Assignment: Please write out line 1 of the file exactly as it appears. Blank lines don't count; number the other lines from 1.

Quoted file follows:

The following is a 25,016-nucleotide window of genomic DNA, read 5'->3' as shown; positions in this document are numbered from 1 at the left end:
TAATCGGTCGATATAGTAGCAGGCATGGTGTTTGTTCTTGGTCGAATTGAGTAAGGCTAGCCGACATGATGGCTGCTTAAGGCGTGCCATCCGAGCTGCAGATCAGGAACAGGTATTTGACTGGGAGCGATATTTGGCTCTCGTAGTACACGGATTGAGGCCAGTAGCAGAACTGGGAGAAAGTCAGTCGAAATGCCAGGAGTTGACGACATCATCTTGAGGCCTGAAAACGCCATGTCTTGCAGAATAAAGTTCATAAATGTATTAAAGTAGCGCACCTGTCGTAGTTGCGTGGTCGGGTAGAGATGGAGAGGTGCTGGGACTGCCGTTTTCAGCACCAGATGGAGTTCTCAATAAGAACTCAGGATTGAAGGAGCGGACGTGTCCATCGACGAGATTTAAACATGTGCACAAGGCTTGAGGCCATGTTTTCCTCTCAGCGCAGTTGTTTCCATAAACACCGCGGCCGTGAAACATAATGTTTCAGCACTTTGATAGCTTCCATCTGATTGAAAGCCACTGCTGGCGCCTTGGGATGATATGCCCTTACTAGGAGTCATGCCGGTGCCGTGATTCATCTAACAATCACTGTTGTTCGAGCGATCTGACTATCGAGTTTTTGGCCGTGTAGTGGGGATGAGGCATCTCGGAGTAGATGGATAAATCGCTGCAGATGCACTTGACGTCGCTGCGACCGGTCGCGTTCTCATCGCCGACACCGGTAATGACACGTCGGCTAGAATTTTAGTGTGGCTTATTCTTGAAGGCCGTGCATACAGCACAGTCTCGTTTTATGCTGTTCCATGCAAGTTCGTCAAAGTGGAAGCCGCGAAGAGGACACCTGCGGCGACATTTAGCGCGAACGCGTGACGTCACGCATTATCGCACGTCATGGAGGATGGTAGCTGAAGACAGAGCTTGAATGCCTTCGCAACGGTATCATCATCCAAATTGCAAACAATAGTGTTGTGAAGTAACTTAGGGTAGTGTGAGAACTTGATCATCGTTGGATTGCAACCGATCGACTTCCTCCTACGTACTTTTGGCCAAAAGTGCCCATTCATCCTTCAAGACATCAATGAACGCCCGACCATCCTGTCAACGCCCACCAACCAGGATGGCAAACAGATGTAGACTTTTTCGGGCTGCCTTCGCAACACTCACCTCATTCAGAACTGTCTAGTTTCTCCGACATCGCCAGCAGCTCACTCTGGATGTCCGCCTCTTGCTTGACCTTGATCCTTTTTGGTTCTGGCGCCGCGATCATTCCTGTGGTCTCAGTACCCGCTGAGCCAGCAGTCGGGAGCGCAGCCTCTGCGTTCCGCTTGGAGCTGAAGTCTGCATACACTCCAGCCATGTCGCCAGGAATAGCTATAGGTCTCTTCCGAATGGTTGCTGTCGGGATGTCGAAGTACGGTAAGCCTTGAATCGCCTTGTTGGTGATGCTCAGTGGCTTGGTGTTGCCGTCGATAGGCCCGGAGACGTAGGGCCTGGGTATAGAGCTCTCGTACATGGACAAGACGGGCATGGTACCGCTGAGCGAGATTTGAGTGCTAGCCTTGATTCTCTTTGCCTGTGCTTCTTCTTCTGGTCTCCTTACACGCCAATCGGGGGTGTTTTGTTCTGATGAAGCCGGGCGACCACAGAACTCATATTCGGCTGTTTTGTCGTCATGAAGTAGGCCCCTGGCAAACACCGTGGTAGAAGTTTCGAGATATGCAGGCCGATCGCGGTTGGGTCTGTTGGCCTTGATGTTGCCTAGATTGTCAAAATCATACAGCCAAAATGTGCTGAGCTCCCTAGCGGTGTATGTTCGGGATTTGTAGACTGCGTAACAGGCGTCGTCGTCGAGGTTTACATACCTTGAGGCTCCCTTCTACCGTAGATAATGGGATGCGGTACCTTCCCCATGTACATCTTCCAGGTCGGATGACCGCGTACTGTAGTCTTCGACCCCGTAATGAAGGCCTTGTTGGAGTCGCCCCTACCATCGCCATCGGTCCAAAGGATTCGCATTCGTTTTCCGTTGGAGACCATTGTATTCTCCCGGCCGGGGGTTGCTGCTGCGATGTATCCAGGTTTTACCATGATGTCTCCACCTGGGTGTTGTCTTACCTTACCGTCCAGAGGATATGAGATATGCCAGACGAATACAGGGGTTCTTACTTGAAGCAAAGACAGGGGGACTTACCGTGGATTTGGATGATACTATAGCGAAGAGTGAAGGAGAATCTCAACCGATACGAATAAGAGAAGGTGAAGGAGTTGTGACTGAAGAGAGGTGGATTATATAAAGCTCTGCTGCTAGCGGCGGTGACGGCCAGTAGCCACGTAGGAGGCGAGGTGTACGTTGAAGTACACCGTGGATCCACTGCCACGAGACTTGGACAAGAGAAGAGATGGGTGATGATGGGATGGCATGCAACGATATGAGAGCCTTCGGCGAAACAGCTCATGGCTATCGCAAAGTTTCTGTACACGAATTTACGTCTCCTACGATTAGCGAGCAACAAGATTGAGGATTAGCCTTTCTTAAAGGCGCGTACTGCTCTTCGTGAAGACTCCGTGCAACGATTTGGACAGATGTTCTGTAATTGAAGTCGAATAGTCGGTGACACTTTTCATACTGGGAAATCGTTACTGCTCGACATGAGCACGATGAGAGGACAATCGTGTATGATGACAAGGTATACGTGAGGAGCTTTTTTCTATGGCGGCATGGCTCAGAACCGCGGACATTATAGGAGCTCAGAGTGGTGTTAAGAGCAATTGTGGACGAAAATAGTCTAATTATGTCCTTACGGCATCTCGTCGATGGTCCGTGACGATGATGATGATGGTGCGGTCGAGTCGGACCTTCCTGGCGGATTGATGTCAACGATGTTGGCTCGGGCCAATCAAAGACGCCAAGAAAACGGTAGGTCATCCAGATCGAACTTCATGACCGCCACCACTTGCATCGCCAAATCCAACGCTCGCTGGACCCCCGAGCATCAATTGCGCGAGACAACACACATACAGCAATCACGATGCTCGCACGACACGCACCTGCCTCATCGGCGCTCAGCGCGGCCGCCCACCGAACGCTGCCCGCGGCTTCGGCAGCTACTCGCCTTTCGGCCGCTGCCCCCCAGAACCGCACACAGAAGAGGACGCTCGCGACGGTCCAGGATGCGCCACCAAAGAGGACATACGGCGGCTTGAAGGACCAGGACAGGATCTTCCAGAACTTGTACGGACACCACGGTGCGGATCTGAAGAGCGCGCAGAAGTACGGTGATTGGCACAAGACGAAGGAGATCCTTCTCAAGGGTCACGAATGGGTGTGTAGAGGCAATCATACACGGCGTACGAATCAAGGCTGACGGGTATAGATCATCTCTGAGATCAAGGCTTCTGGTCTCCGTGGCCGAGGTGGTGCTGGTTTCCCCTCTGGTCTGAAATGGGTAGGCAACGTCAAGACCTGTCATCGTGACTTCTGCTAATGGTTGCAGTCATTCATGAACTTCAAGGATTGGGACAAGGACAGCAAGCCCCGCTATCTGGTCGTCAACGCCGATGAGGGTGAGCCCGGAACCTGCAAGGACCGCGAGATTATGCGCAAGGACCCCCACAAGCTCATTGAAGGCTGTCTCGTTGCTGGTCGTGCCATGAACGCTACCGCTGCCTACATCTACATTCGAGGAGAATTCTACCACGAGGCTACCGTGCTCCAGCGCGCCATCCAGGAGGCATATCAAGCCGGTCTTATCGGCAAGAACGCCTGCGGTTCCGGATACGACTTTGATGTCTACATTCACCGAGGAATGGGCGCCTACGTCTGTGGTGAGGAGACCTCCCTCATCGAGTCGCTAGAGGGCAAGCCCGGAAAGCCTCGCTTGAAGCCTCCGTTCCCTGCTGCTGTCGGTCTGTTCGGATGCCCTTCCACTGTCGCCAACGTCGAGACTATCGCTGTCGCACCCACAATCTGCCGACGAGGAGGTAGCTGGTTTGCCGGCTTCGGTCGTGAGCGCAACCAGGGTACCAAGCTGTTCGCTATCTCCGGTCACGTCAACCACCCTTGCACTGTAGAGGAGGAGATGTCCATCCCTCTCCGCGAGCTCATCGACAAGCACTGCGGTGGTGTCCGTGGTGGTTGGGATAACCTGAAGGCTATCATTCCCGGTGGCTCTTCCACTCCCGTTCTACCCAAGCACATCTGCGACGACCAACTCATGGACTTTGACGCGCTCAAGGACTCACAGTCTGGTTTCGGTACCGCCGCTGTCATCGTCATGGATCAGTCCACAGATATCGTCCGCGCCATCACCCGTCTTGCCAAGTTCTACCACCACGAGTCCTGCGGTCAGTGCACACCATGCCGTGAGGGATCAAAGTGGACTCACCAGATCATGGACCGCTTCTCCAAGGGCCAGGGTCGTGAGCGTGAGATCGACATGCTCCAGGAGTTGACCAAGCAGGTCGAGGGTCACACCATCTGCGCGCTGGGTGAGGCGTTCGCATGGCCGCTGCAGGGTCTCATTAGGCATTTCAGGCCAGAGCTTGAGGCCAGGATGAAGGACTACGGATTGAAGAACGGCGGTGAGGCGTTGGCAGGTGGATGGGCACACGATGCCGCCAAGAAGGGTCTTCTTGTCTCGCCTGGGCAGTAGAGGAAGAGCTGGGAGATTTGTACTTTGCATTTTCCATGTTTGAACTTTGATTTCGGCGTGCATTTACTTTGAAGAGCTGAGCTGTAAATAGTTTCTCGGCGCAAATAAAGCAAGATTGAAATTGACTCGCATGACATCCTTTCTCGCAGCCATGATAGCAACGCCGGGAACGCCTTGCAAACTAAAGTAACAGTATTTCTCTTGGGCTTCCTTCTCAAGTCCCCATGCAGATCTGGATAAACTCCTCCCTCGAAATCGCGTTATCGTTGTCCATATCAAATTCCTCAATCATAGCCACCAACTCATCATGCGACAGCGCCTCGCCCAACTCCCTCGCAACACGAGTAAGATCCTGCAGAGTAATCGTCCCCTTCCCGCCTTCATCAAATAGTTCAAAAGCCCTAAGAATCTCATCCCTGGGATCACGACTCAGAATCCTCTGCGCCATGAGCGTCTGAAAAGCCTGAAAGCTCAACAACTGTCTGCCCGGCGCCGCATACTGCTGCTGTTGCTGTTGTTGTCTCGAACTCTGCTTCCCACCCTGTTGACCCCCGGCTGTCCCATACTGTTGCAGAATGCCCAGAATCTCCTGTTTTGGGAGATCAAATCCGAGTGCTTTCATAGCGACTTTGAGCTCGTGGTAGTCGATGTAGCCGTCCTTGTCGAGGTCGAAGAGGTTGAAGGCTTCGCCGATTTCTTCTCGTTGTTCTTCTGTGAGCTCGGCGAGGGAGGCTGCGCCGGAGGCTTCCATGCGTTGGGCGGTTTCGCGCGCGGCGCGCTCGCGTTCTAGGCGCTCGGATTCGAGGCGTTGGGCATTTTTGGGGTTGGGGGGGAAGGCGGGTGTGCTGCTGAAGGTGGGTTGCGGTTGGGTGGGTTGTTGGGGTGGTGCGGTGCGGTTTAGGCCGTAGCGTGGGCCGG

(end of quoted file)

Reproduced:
The following is a 25,016-nucleotide window of genomic DNA, read 5'->3' as shown; positions in this document are numbered from 1 at the left end: